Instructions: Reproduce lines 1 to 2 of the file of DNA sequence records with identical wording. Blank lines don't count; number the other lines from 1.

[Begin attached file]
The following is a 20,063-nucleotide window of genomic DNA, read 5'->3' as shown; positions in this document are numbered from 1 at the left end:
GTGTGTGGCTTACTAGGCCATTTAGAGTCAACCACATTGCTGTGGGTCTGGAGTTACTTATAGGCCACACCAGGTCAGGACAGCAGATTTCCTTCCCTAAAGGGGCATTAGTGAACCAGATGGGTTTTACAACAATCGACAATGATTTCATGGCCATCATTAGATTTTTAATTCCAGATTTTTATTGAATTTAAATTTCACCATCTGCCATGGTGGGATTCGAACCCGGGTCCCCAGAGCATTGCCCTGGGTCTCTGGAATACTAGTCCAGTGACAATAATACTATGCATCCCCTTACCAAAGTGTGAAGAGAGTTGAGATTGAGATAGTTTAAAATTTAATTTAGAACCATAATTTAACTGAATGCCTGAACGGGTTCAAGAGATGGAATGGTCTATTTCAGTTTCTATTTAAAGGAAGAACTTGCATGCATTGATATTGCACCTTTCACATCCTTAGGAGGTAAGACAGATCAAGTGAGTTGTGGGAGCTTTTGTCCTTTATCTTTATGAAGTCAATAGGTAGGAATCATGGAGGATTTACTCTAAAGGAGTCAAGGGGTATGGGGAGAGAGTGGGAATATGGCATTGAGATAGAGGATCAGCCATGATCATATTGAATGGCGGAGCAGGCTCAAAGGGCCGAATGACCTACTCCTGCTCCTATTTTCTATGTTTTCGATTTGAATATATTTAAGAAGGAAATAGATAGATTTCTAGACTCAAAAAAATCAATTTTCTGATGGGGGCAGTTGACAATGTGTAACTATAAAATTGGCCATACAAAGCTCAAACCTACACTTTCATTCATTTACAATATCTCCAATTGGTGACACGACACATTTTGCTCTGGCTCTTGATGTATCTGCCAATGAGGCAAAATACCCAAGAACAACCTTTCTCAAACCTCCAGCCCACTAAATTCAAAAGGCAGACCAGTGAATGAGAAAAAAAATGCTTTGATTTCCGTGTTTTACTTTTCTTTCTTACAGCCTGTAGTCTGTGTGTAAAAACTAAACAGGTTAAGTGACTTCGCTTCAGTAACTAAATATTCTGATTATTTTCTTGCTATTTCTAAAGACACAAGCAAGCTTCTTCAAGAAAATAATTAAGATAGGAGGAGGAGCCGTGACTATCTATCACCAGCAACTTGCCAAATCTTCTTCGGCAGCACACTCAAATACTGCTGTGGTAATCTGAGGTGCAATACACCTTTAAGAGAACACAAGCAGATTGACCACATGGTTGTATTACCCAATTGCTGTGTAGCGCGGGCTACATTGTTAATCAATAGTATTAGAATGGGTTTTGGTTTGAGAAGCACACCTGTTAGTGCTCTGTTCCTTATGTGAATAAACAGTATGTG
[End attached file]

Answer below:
The following is a 20,063-nucleotide window of genomic DNA, read 5'->3' as shown; positions in this document are numbered from 1 at the left end:
GTGTGTGGCTTACTAGGCCATTTAGAGTCAACCACATTGCTGTGGGTCTGGAGTTACTTATAGGCCACACCAGGTCAGGACAGCAGATTTCCTTCCCTAAAGGGGCATTAGTGAACCAGATGGGTTTTACAACAATCGACAATGATTTCATGGCCATCATTAGATTTTTAATTCCAGATTTTTATTGAATTTAAATTTCACCATCTGCCATGGTGGGATTCGAACCCGGGTCCCCAGAGCATTGCCCTGGGTCTCTGGAATACTAGTCCAGTGACAATAATACTATGCATCCCCTTACCAAAGTGTGAAGAGAGTTGAGATTGAGATAGTTTAAAATTTAATTTAGAACCATAATTTAACTGAATGCCTGAACGGGTTCAAGAGATGGAATGGTCTATTTCAGTTTCTATTTAAAGGAAGAACTTGCATGCATTGATATTGCACCTTTCACATCCTTAGGAGGTAAGACAGATCAAGTGAGTTGTGGGAGCTTTTGTCCTTTATCTTTATGAAGTCAATAGGTAGGAATCATGGAGGATTTACTCTAAAGGAGTCAAGGGGTATGGGGAGAGAGTGGGAATATGGCATTGAGATAGAGGATCAGCCATGATCATATTGAATGGCGGAGCAGGCTCAAAGGGCCGAATGACCTACTCCTGCTCCTATTTTCTATGTTTTCGATTTGAATATATTTAAGAAGGAAATAGATAGATTTCTAGACTCAAAAAAATCAATTTTCTGATGGGGGCAGTTGACAATGTGTAACTATAAAATTGGCCATACAAAGCTCAAACCTACACTTTCATTCATTTACAATATCTCCAATTGGTGACACGACACATTTTGCTCTGGCTCTTGATGTATCTGCCAATGAGGCAAAATACCCAAGAACAACCTTTCTCAAACCTCCAGCCCACTAAATTCAAAAGGCAGACCAGTGAATGAGAAAAAAAATGCTTTGATTTCCGTGTTTTACTTTTCTTTCTTACAGCCTGTAGTCTGTGTGTAAAAACTAAACAGGTTAAGTGACTTCGCTTCAGTAACTAAATATTCTGATTATTTTCTTGCTATTTCTAAAGACACAAGCAAGCTTCTTCAAGAAAATAATTAAGATAGGAGGAGGAGCCGTGACTATCTATCACCAGCAACTTGCCAAATCTTCTTCGGCAGCACACTCAAATACTGCTGTGGTAATCTGAGGTGCAATACACCTTTAAGAGAACACAAGCAGATTGACCACATGGTTGTATTACCCAATTGCTGTGTAGCGCGGGCTACATTGTTAATCAATAGTATTAGAATGGGTTTTGGTTTGAGAAGCACACCTGTTAGTGCTCTGTTCCTTATGTGAATAAACAGTATGTG